(2) Example. The following example illustrates the rules of this paragraph (h):
(ii) Under paragraph (h)(1) of this section, both A and B may claim premium tax credits. A computes her credit using her household income, a family size of three, and a benchmark plan premium of \$12,000. B computes his credit using his household income, a family size of one, and a benchmark plan premium of \$6,000.
(iii) In determining whether the amount in paragraph (d)(1)(i) of this section (the premiums for the qualified health plan A and B purchase) is less than the amount in paragraph (d)(1)(ii) of this section (the benchmark plan premium minus the product of household income and the applicable percentage), the \$15,000 premiums paid are allocated to A and B in proportion to the premiums for their applicable benchmark plans. Thus, the portion of the premium allocated to A is \$10,000 (\$15,000 × \$12,000/\$18,000) and the portion allocated to B is \$5,000 (\$15,000 × \$6,000/\$18,000).
(i) [Reserved]
(j) Additional benefits -
(1) In general. If a qualified health plan offers benefits in addition to the essential health benefits a qualified health plan must provide under section 1302 of the Affordable Care Act (42 U.S.C. 18022), or a State requires a qualified health plan to cover benefits in addition to these essential health benefits, the portion of the premium for the plan properly allocable to the additional benefits is excluded from the monthly premiums under paragraph (d)(1)(i) or (ii) of this section. Premiums are allocated to additional benefits before determining the applicable benchmark plan under paragraph (f) of this section.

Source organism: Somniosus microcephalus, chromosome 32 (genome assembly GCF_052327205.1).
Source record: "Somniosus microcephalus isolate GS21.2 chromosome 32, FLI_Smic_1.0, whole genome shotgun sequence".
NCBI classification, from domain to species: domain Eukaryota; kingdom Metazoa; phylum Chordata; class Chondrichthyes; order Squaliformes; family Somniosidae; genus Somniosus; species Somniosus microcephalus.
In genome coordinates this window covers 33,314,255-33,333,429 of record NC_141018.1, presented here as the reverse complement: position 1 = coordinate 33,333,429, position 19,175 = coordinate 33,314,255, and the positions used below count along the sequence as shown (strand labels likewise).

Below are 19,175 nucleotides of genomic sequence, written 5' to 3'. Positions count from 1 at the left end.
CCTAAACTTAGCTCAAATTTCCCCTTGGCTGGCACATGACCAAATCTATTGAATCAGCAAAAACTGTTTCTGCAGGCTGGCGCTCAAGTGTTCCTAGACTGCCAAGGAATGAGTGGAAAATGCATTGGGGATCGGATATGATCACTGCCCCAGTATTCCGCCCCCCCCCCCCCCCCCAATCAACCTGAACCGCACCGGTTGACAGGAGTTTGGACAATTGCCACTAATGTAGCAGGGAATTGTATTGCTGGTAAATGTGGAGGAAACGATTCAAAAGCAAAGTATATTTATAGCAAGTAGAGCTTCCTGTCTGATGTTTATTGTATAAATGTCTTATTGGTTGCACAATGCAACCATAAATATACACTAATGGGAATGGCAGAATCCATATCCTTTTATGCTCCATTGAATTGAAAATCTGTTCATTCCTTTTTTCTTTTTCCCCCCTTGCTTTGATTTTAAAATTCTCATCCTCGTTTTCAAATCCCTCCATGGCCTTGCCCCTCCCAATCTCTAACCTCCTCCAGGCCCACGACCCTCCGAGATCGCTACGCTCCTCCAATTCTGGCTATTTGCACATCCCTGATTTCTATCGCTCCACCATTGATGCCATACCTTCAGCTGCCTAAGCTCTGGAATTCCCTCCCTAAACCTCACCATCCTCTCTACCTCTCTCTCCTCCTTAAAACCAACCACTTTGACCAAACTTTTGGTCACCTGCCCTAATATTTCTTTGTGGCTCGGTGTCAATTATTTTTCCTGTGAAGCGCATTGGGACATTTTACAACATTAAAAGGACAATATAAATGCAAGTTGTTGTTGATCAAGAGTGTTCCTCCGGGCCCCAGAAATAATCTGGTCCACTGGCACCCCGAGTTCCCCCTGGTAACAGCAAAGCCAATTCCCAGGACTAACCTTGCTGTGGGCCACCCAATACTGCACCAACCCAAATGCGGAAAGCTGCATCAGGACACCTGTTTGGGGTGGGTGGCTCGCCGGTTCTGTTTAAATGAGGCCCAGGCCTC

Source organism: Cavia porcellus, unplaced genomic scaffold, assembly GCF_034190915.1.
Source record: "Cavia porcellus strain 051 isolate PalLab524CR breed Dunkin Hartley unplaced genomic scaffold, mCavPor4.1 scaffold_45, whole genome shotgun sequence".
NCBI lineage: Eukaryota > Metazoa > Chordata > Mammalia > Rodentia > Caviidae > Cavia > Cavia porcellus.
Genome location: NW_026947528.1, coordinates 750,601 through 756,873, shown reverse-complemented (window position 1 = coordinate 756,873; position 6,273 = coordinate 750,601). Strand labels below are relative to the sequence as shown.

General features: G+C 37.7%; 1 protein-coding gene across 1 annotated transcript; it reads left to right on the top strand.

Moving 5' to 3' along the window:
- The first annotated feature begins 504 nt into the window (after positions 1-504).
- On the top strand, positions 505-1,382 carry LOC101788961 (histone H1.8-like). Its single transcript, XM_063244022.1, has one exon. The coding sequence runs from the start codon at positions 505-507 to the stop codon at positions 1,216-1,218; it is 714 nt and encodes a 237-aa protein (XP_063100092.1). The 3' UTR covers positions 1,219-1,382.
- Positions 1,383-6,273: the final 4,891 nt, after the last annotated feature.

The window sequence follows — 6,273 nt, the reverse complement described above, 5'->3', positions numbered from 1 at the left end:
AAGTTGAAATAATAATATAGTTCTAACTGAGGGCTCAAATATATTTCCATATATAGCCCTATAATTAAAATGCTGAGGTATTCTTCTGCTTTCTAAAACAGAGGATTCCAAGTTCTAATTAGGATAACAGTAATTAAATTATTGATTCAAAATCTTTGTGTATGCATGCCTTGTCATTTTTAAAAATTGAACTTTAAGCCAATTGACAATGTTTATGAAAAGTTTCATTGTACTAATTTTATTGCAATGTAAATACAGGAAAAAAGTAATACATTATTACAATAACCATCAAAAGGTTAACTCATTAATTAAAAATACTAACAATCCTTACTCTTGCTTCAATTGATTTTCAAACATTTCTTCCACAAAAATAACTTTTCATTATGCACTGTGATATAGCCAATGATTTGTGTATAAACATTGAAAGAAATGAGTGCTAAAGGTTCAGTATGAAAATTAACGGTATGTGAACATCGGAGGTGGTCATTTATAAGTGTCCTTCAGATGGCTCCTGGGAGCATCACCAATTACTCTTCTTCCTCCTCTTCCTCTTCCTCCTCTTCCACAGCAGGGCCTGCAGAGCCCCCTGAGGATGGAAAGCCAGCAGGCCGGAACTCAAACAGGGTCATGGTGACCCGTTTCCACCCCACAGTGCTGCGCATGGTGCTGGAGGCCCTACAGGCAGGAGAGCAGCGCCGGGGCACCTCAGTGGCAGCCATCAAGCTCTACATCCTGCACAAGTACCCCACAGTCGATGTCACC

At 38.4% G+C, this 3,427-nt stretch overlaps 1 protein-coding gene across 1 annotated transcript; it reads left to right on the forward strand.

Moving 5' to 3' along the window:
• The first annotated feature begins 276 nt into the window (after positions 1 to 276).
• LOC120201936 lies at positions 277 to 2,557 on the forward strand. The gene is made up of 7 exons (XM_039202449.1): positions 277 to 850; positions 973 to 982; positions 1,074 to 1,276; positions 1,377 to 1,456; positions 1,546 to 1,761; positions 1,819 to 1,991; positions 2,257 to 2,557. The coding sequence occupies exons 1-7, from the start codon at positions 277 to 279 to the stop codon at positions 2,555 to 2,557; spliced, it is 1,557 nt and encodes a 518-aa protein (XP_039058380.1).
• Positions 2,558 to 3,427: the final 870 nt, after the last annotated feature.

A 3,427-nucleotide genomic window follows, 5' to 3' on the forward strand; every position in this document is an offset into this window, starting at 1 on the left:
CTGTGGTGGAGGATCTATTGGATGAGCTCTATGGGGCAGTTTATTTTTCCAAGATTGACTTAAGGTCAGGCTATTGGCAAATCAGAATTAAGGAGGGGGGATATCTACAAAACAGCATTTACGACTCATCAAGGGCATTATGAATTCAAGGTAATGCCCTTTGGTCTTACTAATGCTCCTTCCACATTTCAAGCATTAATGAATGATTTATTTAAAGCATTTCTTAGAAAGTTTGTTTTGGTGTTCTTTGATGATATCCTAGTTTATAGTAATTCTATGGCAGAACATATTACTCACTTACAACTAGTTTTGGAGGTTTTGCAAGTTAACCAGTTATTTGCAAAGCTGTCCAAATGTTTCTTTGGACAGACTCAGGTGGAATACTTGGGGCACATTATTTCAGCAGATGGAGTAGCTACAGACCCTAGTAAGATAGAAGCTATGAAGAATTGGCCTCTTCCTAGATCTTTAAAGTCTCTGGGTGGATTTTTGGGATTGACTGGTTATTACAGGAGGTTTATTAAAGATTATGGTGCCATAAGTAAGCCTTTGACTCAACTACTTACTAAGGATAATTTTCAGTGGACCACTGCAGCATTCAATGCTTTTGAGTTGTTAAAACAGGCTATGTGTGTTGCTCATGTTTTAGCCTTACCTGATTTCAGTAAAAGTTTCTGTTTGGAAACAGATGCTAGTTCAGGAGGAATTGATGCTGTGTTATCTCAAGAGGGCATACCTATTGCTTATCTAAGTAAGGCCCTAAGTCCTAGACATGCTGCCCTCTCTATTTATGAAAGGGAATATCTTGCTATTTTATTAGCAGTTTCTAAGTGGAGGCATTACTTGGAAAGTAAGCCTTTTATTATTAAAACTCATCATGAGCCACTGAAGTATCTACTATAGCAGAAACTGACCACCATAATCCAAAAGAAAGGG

(2) Method of allocation. The portion of the premium properly allocable to additional benefits is determined under guidance issued by the Secretary of Health and Human Services. See section 36B(b)(3)(D).
(3) Examples. The following examples illustrate the rules of this paragraph (j):
(ii) Under this paragraph (j), B's enrollment premiums and the benchmark plan premium are reduced by the portion of the premium that is allocable to the additional benefits provided under that plan. Therefore, B's monthly enrollment premiums are reduced to \$335 (\$370 − \$35) and B's benchmark plan premium is reduced to \$400 (\$440 − \$40). B's premium assistance amount for a coverage month is \$335, the lesser of \$335 (B's enrollment premiums, reduced by the portion of the premium allocable to additional benefits) and \$340 (B's benchmark plan premium, reduced by the portion of the premium allocable to additional benefits (\$400), minus B's \$60 contribution amount).
(k) Pediatric dental coverage -
(1) In general. For purposes of determining the amount of the monthly premium a taxpayer pays for coverage under paragraph (d)(1)(i) of this section, if an individual enrolls in both a qualified health plan and a plan described in section 1311(d)(2)(B)(ii) of the Affordable Care Act (42 U.S.C. 13031(d)(2)(B)(ii)) (a stand-alone dental plan), the portion of the premium for the stand-alone dental plan that is properly allocable to pediatric dental benefits that are essential benefits required to be provided by a qualified health plan is treated as a premium payable for the individual's qualified health plan.